Greek Pottery Essay

Submitted By dickwad1234
Words: 956
Pages: 4

Brian Johnson
Archaeology mid Term
Professor Shani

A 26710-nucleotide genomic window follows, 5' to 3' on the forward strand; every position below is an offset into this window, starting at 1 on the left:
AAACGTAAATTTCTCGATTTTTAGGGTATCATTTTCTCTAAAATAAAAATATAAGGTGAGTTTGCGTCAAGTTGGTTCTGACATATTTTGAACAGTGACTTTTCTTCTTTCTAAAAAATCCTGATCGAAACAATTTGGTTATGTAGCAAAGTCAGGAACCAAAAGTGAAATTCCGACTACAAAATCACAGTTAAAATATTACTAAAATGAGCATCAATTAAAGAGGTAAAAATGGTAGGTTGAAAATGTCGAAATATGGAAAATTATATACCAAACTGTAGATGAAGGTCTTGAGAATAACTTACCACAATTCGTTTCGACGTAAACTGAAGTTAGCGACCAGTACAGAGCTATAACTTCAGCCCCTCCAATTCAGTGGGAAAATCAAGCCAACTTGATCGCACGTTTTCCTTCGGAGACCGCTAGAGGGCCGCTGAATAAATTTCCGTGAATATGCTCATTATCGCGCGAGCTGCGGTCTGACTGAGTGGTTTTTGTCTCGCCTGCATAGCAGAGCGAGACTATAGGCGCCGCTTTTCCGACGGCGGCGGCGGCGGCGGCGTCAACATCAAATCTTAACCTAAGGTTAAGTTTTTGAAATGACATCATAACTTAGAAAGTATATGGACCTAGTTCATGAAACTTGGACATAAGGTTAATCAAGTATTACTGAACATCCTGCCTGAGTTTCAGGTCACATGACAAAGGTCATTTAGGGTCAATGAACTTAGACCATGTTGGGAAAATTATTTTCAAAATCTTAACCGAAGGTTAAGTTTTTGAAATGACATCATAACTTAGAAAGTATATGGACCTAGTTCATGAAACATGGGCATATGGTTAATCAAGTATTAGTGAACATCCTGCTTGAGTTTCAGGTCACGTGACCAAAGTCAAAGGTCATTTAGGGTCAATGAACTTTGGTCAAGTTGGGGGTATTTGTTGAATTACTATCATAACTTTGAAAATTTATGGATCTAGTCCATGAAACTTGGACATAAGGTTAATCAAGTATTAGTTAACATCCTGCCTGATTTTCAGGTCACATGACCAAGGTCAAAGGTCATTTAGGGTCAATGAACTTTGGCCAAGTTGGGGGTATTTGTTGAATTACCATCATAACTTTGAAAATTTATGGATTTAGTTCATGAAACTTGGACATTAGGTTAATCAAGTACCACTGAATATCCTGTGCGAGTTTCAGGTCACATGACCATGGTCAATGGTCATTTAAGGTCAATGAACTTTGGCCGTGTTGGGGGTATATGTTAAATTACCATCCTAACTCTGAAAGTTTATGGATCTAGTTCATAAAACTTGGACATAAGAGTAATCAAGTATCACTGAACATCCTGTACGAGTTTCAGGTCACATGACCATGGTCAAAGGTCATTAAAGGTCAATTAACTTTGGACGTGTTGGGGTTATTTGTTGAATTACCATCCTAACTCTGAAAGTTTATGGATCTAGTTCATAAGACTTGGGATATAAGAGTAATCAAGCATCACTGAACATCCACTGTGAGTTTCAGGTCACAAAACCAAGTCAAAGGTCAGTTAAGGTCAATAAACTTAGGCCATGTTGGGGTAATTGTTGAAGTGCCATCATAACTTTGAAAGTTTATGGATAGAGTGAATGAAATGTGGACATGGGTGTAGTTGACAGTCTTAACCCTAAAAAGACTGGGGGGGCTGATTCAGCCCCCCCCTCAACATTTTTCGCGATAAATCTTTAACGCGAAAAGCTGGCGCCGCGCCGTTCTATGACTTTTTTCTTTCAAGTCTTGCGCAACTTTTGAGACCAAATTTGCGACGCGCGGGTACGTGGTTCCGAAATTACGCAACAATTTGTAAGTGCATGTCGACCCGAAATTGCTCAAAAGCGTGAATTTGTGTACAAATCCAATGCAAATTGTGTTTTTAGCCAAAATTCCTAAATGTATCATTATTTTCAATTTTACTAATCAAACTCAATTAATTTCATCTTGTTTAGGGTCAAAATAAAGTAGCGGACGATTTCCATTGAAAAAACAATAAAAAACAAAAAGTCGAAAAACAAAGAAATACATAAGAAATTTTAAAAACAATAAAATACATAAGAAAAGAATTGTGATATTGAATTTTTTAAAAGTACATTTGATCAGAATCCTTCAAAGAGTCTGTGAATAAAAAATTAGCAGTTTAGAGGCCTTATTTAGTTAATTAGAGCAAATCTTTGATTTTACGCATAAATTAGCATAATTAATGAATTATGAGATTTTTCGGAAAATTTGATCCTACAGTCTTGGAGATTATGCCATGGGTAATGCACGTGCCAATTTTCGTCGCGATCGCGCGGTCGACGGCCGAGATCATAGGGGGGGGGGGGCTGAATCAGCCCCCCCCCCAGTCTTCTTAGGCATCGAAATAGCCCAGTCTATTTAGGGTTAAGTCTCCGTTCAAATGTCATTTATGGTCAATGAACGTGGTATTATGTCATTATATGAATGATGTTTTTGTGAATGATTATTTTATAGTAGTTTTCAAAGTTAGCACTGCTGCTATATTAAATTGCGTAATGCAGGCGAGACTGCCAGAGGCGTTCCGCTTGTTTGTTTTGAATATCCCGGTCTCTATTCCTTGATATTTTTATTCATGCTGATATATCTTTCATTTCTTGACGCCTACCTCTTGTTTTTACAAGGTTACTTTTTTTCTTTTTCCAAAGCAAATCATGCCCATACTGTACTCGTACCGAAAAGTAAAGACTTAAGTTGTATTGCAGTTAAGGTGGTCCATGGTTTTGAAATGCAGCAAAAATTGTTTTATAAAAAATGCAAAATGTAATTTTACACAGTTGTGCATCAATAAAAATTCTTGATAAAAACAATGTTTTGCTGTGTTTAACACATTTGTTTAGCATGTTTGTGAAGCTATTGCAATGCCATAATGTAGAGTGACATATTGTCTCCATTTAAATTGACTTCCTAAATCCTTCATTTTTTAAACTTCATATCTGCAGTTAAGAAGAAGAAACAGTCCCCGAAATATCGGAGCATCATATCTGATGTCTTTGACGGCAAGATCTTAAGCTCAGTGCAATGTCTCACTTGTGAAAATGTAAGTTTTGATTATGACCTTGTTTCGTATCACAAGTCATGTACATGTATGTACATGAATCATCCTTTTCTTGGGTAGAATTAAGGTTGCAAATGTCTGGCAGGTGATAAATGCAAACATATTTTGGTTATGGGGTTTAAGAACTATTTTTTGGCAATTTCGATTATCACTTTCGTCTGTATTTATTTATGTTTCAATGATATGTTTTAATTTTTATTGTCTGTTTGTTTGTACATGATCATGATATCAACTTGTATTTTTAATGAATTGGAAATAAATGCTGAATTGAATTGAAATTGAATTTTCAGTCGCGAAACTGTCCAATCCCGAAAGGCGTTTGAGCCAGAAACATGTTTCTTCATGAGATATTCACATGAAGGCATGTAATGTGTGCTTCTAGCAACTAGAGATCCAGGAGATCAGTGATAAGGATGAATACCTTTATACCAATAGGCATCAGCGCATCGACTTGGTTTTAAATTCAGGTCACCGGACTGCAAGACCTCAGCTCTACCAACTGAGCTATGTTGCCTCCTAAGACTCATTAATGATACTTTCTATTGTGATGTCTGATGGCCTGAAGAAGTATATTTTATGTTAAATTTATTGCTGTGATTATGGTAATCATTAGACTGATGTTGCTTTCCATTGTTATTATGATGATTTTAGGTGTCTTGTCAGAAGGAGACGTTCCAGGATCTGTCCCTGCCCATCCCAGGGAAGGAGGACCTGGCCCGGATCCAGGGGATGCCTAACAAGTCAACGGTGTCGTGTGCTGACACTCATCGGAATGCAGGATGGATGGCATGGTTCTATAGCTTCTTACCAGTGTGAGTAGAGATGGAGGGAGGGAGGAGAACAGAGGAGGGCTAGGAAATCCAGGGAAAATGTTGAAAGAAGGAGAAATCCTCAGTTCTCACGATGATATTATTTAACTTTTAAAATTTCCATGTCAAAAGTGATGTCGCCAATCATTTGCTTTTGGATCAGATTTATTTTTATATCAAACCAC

Archaeological Technologies/ Types In chapter 8 of Fagan’s Archaeology book I found one of the most interesting topics that were discussed were about the technologies of the past and how we interpret them in the present. In the reading we learn about, 4 distinctive types of artifacts we first learn about the descriptive type which is mostly elementary descriptions, based solely on the form of the artic at physical or external properties. The descriptive type is used even when the use or cultural significance of the object or practice is known. The next type is chronological type. This is defined by form but is time markers. These are the artifacts we can use to see difference in time periods. Next we have functional types which are based on cultural use or role rather than on outward form or chronological position. Finally there is stylistic types which can be commonly associated with dress because of style is often used to convey information by displaying it in public. In this paper I would like to use the types and relate them to Greek archaeological findings, and to be more specific Greek pottery. Under the context of Chronological type I found an article describing some of the distinct methods and findings that will classify them in the chronological time of the Greek empire. The Greek empire was known for some of the greatest archaeological finds, as that is considered to many scholars as the most intriguing and ingenious time period. One of their greatest productions was there pottery. Not only were they known for their distinctive shapes, their pottery often entailed stories of war and others that were easily if found by archaeologist distinctive to that time period. The article begins by telling us how amazing they were. “Greek Pottery from c. 1000 to c. 400 BCE provides not only some of the most distinctive vase shapes from antiquity but also some of the oldest and most diverse representations of the cultural beliefs and practices of the ancient Greeks. Further, pottery, with its durability (even when broken) and lack of appeal to treasure hunters, is one of the great archaeological survivors and is, therefore, an important tool for archaeologists and historians in determining the chronology of ancient Greece. Whatever their artistic and historical value though, the vast majority of Greek vases, despite now being dusty museum pieces, were actually meant for everyday use and, to paraphrase Arthur Lane, it is perhaps worth remembering that standing on a stone pavement and drenched with water, they would have once gleamed in the Mediterranean sun.” (Cartwright). The first distinction I found very interesting is there distinctive methods of how the pots were made and their tools needed. After reading I found out they mainly only had (Keramos) aka clay to produce the pottery. There were differences in clay however to show distinctive in class. The finest class was Attick Clay which is with a high iron content that gave off that very distinctive and rich orange red color. (Cartwright). I related this to this distinctive type of descriptive and as well chronological type. I say both because not only does the simple matter of clay type play a role in the lasting of the pot, but also distinguished a social class structure. It must have been at that time the richer would have pots made for decoration, and those wealthier would have a better clay material then others. The next topic that I saw the use of the functional type is the distinctive shape and form of the pots. “Although Greek pottery provides us with a wide range of shapes from cups to plates to massive amphorae, many of the forms remained relatively constant over centuries. This is